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Apple bans “bonded servitude” of factory workers

When a new Apple product is being made, production ramps up massively in factories that supply components and products to it, this obviously necessitates a large hiring spree by these factories. Until recently these workers could be charged more than a month’s salary in recruitment fees by the agency that hired them, rather than passing this cost on to the company that they are hired for. The good news is that Apple has finally got around to banning this practice by its suppliers.

Jeff Williams, Apple senior vice president of operations, said “That fee needs to be paid by the supplier and Apple ultimately bears that fee when we pay the supplier and we’re OK doing that, we just don’t want the worker to absorb that.” Why it has taken this long for the practice to be banned by Apple is another question and one that we unfortunately do not have an answer for.
Electronics_factory_in_Shenzhen
Williams also said that conditions are improving and they are not finished yet “Every year we raise our standards and we look for opportunities that will either make things simpler or, for places where we feel like we need to be, more rigorous.” He also mentioned that “It is in essence bonded servitude, the suppliers that hire them sometimes don’t know anything about this but the worker’s passport is sometimes held.”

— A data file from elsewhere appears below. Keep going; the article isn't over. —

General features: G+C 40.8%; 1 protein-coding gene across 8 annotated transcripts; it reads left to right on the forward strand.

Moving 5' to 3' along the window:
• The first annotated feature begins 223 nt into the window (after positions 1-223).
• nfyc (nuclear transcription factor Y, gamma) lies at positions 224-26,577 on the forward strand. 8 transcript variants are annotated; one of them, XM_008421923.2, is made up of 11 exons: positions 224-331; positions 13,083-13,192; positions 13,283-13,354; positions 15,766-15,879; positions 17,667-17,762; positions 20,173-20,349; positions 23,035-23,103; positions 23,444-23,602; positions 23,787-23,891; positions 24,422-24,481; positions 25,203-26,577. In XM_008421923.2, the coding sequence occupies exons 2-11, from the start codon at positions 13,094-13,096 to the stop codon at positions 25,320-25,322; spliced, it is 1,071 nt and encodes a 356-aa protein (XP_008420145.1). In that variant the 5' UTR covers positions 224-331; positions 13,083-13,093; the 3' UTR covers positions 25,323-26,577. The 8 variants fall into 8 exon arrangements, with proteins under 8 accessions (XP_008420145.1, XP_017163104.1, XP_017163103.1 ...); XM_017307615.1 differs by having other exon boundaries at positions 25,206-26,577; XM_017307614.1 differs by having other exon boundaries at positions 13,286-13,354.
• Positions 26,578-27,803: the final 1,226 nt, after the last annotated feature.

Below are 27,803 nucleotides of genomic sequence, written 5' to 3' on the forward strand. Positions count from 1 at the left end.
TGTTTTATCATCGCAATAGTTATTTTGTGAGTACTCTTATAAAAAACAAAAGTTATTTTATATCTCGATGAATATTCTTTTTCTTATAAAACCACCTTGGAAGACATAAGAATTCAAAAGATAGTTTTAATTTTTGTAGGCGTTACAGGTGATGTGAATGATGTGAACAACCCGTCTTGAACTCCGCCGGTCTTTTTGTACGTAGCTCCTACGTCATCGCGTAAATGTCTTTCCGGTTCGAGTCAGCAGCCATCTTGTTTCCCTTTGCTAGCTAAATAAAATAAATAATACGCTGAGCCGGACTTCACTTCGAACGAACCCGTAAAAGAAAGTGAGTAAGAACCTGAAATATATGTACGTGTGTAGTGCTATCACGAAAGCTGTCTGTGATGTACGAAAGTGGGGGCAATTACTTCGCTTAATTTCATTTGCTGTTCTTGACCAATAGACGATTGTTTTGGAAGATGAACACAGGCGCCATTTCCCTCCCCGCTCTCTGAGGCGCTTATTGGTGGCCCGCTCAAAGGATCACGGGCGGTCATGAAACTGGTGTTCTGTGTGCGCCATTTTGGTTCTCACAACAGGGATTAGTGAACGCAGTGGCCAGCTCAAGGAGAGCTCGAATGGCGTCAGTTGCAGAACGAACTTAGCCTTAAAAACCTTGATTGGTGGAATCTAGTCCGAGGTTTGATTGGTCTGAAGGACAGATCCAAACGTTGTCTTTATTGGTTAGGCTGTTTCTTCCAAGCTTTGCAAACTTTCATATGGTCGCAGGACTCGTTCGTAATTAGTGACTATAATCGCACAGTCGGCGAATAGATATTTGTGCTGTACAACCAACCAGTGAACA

Apple audits all of its suppliers and has done so since 2008, with this being the 9th report. This was started after the massive controversy over the findings in 2006 of major breaches of acceptable working conditions and was stepped up further after a series of worker suicides in 2010. Workers for some suppliers are now forced to sign an agreement stating that they will not kill themselves. These issues are still ongoing despite Apples reports as a BBC Watchdog investigation recently uncovered in 2014.

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KitGuru Says: I am shocked that this was not something that Apple suppliers were banned from doing since 2008. Then again judging by the recent undercover investigations by the BBC it seems that little has really changed and lots of Apples suppliers are still treating workers terribly.

Source: Bloomberg
Image source: Steve Jurvetson

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